4/23/2012 3:14 PM ET|
5 reasons for early retirement
Perhaps you're watching younger workers pass you by or you're simply burned out. Retiring today might make sense.
Let's say you have been working in your career for 20 or more years and are well compensated, but now you are having second thoughts about continuing down this path. Here are some signs that early retirement might be right for you:
1. People with less seniority have duties similar to yours. It's natural to take on more and more responsibilities as you gain seniority and get promoted. As you get paid more, your boss expects more productivity. If you take a look around your team meeting and see that you are the most senior member and getting paid the most, it might be time to either take on even more responsibilities or perhaps move on.
2. Each Monday it is getting more difficult to come to work. You don't enjoy your job anymore and don't really like your co-workers. You are stressed all the time, which is affecting your mental and physical health. If this describes your situation, it's time to search for an alternative.
3. You've hit a plateau. Your career has hit the proverbial brick wall. Perhaps the next promotion requires something that you don't have, such as an extreme time commitment or stellar leadership skills. In today's corporate environment, all employees must keep evolving and grow. If you've hit a plateau, other people will catch up and pass you by.
4. You want a career change. You are bored with your job and want to focus on other interests. We all know the grass is always greener on the other side, but sometimes we have to find out if that's true or not. If you have the knowledge, skills and abilities to start your own business or if you want to simply try out another career, it may be time to go it alone.
5. You have enough side income to cover your monthly expenses. If you can pay the bills without the salary from your full-time job, early retirement becomes a real possibility. Diligent investing in dividend stocks, rental real estate, bonds and other income-producing assets can give you this option. Even if your investment income does not fully cover the bills, you can freelance or work part time to make up the rest of it.
If you are miserable all the time at your job and feel as if you are unable to advance in your career or achieve a work-life balance, perhaps it is time for a change. If your job fails to excite you and you have a significant amount of savings and investments, you should start to think seriously about your exit strategy.
More from U.S. News & World Report:
VIDEO ON MSN MONEY
I was burned out several years before I retired, but I wasn't going to do it until I knew I could retire comfortably. Two of my coworkers, as burned out and stressed out as I was, both died of major heart attacks within a week of each other 13 months after I retired. That's why I mention health as a consideration.
I would like an article that addresses those of us who fit the description for items #1-4, but not #5 ("You have enough side income to cover your monthly expenses"). Now, that would be an article that would apply to a broad swathe of your readership.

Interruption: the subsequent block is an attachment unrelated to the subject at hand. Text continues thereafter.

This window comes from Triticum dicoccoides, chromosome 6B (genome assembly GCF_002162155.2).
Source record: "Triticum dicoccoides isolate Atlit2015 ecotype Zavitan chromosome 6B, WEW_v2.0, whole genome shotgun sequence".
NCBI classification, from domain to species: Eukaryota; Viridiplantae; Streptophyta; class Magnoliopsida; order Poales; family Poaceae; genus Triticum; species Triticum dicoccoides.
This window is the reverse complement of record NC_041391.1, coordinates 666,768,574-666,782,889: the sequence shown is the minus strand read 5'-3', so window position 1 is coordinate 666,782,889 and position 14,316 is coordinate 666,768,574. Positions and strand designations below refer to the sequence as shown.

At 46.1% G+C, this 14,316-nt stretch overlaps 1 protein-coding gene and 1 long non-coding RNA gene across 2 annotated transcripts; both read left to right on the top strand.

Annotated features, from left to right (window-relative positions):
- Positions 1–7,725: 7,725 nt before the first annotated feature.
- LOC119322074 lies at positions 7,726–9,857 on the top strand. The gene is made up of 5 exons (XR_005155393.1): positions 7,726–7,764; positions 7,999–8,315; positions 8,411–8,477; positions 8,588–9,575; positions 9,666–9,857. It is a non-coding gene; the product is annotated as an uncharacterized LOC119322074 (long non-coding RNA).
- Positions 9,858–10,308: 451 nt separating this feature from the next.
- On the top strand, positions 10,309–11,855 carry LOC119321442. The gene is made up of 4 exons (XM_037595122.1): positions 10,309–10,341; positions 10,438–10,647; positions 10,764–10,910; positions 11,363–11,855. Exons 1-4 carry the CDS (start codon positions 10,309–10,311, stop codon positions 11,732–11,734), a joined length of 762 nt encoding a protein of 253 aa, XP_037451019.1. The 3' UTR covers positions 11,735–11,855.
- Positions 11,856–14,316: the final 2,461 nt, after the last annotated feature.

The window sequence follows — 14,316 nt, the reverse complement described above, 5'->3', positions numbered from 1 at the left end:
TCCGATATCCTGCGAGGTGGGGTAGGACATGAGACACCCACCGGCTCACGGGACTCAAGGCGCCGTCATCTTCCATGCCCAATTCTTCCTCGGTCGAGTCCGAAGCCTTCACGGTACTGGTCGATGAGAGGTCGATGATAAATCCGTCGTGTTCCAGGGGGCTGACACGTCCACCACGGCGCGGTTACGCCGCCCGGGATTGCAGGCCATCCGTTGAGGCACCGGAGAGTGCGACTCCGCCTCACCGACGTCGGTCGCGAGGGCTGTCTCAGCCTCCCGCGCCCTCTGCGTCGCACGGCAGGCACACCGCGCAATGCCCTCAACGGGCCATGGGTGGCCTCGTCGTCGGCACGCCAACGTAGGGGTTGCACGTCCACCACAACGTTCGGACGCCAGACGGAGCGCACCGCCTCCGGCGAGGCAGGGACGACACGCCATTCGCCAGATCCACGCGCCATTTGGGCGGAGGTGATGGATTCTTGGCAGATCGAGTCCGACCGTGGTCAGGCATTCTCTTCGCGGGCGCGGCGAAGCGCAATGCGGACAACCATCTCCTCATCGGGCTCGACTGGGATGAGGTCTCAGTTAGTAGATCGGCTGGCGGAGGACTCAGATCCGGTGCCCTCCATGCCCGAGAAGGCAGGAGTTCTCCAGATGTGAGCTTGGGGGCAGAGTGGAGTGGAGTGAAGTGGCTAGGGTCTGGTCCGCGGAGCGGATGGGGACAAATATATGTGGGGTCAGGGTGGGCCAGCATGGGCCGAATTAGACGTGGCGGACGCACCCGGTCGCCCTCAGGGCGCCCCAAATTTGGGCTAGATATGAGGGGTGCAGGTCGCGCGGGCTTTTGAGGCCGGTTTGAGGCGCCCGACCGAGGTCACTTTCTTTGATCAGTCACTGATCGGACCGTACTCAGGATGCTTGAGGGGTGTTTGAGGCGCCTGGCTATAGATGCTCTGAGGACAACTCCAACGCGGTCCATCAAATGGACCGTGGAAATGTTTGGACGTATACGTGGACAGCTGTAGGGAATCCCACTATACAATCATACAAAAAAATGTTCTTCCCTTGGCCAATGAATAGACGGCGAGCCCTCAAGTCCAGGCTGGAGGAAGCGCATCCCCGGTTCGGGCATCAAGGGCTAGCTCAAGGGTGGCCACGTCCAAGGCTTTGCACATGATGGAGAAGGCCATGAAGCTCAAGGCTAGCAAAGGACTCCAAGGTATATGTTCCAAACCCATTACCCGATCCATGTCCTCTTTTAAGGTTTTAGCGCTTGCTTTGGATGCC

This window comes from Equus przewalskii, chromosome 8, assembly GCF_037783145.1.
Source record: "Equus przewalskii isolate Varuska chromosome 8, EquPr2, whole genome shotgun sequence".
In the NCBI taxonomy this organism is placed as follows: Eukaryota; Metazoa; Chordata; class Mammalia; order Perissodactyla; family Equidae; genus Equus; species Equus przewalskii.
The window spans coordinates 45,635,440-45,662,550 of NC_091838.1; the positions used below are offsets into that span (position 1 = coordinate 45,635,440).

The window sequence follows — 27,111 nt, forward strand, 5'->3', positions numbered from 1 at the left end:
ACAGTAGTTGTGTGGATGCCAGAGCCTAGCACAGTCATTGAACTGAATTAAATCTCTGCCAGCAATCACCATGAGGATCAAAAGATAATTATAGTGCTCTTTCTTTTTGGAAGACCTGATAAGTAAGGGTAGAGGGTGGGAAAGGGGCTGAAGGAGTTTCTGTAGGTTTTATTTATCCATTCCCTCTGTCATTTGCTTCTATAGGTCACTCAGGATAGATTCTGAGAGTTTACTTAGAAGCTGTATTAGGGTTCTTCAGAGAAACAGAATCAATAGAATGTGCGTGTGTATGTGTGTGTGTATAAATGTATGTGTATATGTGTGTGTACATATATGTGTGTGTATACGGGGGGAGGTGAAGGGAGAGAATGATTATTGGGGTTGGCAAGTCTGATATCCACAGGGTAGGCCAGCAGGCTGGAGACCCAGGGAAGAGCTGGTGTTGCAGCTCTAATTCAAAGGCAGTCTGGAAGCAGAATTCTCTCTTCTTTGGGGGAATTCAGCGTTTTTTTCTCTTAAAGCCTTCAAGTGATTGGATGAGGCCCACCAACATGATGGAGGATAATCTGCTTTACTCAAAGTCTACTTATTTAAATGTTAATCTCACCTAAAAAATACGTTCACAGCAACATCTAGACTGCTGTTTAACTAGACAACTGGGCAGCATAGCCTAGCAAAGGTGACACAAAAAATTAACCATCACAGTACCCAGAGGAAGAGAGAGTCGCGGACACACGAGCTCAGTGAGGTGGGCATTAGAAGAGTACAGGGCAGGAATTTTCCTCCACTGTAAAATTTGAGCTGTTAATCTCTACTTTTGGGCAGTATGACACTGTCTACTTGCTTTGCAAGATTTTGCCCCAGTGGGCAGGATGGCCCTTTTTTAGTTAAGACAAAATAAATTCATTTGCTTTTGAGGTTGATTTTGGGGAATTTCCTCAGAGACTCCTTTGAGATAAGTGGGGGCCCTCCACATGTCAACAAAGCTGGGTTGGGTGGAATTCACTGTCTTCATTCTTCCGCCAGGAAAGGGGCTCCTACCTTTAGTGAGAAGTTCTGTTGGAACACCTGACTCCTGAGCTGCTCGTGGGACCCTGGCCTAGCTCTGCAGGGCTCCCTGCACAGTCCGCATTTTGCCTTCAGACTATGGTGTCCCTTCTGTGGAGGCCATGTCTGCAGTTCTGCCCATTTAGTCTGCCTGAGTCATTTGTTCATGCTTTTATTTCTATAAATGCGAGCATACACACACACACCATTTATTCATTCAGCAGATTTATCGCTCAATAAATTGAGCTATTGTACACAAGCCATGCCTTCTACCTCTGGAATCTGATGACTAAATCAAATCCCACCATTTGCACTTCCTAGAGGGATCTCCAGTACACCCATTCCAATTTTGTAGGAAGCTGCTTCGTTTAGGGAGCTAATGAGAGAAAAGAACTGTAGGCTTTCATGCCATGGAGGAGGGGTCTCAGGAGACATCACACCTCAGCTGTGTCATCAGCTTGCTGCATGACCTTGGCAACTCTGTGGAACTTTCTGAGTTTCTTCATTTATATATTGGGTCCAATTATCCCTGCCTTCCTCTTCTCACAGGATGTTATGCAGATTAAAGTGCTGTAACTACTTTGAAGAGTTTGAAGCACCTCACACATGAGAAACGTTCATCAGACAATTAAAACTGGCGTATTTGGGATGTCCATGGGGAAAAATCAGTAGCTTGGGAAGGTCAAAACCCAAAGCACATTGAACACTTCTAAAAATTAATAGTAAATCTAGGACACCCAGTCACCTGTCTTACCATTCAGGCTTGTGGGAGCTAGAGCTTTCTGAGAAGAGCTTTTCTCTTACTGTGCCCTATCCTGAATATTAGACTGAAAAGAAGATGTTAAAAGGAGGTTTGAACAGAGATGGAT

Thank you editors for your consideration.
All the places where Volunteers provide help and teach new skills, etc. then ask: who among you are early retirees? Meet them, talk to them, understand what they do, how, and why; then write your articles. Get all the facts then write.
You are right but you left out one thing. If anyone opts out to retire at 62 you are not eligible for "Medicare" or Medicade". If your wife is working and she has health insurance through her company then you'll have health care. But here's the kicker under Obama care if you are over 65 he and the government want you to "DIE" so your benefits will not be paid. This is in "Obama Care". If you do opt to retire at 62 you better have money on the side or invested money that can be used but you may be taxed on the money you have. At 62 or 66 you can work and make money but the money you make is taxable. So again the people of opt out at 62 better think twice or have a spouse working or your out of luck.
Your an exfederal employee with a fedreal pension that is being paid by the tax payers you may laughing now but when you die you can't take your money or your propetties with you. You may be calling all of suckers but the biggest sucker is you. You could make it in the real work world you have to have the government give you a job that because that's all you were qualified for. Only stupid people like you who brag wind up have nothing in the end. So the last laugh is going to be on us the tax payers when your DEAD.
Copyright © 2013 Microsoft. All rights reserved.
Fundamental company data and historical chart data provided by Morningstar Inc. Real-time index quotes and delayed quotes supplied by Morningstar Inc. Quotes delayed by up to 15 minutes, except where indicated otherwise. Fund summary, fund performance and dividend data provided by Morningstar Inc. Analyst recommendations provided by Zacks Investment Research. StockScouter data provided by Verus Analytics. IPO data provided by Hoover's Inc. Index membership data provided by Morningstar Inc.